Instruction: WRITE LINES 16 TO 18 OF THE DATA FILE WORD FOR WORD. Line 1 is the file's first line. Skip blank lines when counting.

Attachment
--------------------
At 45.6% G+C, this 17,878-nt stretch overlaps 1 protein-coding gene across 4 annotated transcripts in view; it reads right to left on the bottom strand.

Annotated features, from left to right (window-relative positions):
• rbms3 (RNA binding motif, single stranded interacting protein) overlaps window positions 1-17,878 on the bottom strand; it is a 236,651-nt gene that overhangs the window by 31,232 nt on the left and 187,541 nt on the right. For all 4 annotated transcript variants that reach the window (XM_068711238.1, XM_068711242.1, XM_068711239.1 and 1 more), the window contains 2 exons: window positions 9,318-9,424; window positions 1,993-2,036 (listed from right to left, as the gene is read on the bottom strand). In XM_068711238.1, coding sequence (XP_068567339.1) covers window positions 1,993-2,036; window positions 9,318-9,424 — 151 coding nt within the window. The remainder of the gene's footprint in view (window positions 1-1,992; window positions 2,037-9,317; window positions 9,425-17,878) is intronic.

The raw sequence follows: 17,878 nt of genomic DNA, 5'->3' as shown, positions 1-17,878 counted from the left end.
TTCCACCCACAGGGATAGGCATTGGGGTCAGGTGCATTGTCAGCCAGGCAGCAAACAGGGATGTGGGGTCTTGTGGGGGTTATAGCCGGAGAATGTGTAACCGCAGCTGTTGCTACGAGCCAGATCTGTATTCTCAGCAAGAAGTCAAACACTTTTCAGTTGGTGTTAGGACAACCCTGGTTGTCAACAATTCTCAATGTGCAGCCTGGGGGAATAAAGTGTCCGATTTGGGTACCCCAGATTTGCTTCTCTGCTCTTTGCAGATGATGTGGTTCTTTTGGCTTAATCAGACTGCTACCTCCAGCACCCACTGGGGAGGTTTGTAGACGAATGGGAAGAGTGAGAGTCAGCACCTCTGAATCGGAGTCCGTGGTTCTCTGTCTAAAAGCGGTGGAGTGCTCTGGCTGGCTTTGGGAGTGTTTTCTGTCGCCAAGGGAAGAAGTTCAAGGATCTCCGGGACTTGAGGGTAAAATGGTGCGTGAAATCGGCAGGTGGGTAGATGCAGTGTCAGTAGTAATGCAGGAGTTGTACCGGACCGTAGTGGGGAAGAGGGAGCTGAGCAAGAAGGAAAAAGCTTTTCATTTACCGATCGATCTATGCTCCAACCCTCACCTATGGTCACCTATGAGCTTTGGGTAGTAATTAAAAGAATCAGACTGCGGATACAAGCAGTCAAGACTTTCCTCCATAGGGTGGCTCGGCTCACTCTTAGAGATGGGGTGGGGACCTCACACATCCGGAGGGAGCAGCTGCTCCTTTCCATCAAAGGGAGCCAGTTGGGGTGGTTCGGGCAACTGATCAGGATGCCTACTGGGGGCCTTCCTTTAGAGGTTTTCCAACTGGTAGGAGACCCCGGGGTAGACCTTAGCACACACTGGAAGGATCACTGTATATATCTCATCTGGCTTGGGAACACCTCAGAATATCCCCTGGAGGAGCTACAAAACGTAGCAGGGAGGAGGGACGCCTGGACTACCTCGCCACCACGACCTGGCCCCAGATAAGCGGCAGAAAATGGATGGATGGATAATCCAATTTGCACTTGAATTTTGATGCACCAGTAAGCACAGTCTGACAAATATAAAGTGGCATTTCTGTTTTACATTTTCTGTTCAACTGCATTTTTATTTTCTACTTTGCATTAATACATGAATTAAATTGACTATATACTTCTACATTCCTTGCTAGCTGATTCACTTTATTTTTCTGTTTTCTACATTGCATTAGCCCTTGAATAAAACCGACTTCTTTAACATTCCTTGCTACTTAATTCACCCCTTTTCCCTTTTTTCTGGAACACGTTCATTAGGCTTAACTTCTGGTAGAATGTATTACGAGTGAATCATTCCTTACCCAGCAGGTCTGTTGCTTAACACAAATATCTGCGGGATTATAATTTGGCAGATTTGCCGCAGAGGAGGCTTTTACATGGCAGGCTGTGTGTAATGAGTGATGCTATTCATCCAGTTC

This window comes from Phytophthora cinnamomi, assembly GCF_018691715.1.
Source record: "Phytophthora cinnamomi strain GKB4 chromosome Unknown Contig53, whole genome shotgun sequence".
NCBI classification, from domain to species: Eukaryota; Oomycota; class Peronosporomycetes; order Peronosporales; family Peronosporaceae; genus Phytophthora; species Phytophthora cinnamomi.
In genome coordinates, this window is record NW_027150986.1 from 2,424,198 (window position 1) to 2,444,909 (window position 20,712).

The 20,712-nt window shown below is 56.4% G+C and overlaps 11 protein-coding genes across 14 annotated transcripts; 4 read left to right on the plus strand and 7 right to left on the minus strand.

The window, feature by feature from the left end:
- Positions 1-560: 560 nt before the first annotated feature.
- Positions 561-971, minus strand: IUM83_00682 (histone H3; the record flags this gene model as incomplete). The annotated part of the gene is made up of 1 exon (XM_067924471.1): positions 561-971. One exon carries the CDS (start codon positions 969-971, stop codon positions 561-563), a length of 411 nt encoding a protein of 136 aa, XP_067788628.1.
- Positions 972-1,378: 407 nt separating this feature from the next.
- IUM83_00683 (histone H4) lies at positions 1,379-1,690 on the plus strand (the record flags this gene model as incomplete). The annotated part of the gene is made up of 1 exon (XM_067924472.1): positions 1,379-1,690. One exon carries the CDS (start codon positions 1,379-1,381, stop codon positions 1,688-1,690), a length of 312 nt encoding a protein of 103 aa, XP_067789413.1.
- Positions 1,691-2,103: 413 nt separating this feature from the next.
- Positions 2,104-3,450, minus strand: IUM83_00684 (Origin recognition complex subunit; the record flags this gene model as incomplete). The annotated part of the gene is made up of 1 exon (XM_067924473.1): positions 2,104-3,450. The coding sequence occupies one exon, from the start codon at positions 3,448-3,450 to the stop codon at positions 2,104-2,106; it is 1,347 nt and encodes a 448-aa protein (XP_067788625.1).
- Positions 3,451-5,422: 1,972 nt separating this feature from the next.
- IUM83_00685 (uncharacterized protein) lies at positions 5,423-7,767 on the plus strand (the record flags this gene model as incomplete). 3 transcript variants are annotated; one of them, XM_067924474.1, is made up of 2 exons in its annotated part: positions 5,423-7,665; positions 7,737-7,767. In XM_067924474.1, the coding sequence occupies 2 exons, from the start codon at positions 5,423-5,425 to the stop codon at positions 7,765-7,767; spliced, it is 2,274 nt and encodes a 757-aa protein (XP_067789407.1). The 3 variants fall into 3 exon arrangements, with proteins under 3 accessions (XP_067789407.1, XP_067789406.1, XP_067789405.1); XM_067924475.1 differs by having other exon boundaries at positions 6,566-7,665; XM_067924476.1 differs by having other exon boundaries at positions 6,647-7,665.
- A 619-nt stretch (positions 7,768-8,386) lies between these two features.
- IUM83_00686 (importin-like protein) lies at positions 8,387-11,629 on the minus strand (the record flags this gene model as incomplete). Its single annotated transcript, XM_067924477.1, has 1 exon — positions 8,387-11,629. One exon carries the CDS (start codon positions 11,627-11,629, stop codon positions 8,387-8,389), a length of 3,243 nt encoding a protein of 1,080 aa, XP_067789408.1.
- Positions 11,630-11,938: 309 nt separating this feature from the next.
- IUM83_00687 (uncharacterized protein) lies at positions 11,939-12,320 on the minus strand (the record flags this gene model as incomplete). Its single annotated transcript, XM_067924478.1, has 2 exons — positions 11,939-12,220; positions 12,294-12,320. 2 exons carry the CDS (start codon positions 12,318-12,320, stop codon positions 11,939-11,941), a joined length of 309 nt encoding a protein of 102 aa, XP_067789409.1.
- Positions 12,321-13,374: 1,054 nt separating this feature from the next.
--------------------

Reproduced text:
- Positions 1,691-2,103: 413 nt separating this feature from the next.
- Positions 2,104-3,450, minus strand: IUM83_00684 (Origin recognition complex subunit; the record flags this gene model as incomplete). The annotated part of the gene is made up of 1 exon (XM_067924473.1): positions 2,104-3,450. The coding sequence occupies one exon, from the start codon at positions 3,448-3,450 to the stop codon at positions 2,104-2,106; it is 1,347 nt and encodes a 448-aa protein (XP_067788625.1).
- Positions 3,451-5,422: 1,972 nt separating this feature from the next.